Author: V. Dimov, M.D., Allergist/Immunologist, Cleveland Clinic
Reviewer: S. Randhawa, M.D., Allergist/Immunologist and Assistant Professor at NSU
Allergen immunotherapy ("allergy shots") has been used for more than 100 years. It has a long track record of being very effective and safe when done by an allergist specialist. Allergy shots treat the underlying cause of allergies, not just the symptoms (Allergy, 2012).
If you have allergies, you may be wondering if allergy shots are the best treatment for you. Here are the answers to some commonly asked questions.
Frequently asked questions
What exactly is in the allergy shots?
Allergy shots have allergen extracts in them. Extracts are made from natural substances that cause allergies including pollen, dust mites, animal allergens, and molds. The extracts are licensed by the US Food and Drug Administration (FDA).
How do allergy shots work?
Allergy skin testing will detect the allergens you may react to. Extracts (small amounts of the allergens) trigger a skin reaction during the skin test. The same extracts are used for allergy shots. This is one of the reasons the allergy shots work so well - you get treated with exactly what you are allergic to. The doses are gradually increased so that the body builds up immunity to these allergens. In a sense, allergy shots work like a vaccine.
How often do I need to get allergy shots?
There are two stages of the allergy shots (immunotherapy), build-up and maintenance:
1. Build-up stage is usually 3 to 6 months. Build-up is with allergy shots with increasing amounts of the allergens. If you get your injections once a week, it usually takes 6 months. If you get your injections once a week, it usually takes 3 months. Build-up is the most difficult part of the allergy shots as it takes weekly visits.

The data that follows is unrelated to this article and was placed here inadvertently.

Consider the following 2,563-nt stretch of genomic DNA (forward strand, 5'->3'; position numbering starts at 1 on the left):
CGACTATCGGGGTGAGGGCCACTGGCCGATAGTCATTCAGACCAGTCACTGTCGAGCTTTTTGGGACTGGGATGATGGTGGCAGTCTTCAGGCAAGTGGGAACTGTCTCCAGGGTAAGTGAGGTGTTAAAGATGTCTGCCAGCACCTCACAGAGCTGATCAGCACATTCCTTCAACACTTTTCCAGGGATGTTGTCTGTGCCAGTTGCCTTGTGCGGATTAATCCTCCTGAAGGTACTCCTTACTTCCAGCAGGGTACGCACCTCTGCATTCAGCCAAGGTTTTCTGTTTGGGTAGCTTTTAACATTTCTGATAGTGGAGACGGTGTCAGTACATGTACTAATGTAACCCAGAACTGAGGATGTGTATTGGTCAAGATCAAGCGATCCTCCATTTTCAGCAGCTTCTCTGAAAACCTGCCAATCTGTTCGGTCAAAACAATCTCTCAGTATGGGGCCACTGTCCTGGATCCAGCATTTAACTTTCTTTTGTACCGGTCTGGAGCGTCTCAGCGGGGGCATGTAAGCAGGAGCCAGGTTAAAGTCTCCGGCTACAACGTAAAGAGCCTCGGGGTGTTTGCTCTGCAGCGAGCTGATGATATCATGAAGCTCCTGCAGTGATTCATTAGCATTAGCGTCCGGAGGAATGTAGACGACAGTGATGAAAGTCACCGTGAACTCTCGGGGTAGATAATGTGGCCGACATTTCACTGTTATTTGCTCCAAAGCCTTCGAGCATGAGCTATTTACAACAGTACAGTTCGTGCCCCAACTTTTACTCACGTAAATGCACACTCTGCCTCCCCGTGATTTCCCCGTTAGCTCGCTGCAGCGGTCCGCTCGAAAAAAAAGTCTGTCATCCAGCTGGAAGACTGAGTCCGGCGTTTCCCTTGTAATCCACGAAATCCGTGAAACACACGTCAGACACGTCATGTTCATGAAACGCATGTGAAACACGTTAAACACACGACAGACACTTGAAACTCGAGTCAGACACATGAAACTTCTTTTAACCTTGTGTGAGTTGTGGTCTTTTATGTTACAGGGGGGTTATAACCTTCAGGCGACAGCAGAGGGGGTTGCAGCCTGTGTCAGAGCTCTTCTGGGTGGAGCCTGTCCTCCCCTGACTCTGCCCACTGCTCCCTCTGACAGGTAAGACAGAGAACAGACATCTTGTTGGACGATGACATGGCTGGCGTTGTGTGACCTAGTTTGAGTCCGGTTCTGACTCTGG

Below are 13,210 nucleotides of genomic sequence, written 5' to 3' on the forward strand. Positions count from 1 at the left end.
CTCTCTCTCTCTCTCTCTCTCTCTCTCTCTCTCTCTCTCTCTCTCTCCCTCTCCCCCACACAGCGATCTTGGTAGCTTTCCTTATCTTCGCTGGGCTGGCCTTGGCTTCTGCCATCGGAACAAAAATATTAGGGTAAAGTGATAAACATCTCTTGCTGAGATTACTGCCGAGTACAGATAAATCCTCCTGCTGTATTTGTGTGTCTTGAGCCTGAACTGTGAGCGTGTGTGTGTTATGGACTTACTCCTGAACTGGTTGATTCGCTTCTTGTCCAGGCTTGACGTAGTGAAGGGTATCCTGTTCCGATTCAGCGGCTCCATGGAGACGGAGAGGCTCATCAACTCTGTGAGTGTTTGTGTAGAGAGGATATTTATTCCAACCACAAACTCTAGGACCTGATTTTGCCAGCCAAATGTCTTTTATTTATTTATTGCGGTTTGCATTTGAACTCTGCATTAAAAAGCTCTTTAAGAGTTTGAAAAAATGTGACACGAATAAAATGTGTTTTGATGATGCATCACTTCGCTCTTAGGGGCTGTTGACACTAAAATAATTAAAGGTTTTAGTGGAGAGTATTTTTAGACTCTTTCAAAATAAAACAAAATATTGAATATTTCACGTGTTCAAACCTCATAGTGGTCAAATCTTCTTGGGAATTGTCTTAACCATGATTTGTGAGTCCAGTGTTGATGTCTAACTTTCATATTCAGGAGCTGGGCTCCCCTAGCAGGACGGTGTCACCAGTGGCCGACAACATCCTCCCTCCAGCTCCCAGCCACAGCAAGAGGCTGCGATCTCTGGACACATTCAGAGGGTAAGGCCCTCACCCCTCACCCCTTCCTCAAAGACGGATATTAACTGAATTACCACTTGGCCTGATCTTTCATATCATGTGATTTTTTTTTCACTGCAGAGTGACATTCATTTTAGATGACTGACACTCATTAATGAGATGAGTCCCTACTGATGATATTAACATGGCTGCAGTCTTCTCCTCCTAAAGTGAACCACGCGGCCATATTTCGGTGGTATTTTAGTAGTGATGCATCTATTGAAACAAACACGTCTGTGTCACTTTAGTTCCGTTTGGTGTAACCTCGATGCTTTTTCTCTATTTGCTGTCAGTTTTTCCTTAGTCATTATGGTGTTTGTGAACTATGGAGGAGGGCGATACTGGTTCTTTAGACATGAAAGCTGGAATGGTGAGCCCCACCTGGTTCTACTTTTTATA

2. Maintenance stage begins when you reach the full dose of allergy shots (maintenance dose). You typically the the full dose allergy shots once every 4 weeks. Maintenance typically continues for 36 doses.
Who gives you the allergy shots?
An allergist is the most qualified physician to test which allergy you have and tell you if allergy shots are right for you. The safest approach is to be seen and treated by a board-certified allergist. You can find an allergist here: http://www.acaai.org/allergist/Pages/locate_an_allergist.aspx
Allergy shots should always be given under the observation of a trained physician.
Who does need allergy shots?
Children or adults who don't respond to either over-the-counter (OTC) or prescription medications, or who suffer from frequent complications of allergic rhinitis, may be candidates for allergy shots.
Allergy shots are recommended for patients with allergic asthma, allergic rhinitis/conjunctivitis and stinging insect allergy. They are not recommended for food allergies.
Before a decision is made to begin allergy shots, the following issues must be considered:
- Length of allergy season and the severity of your symptoms
- Whether medications and/or changes to your environment can control your allergy symptoms
- Your desire to avoid long-term medication use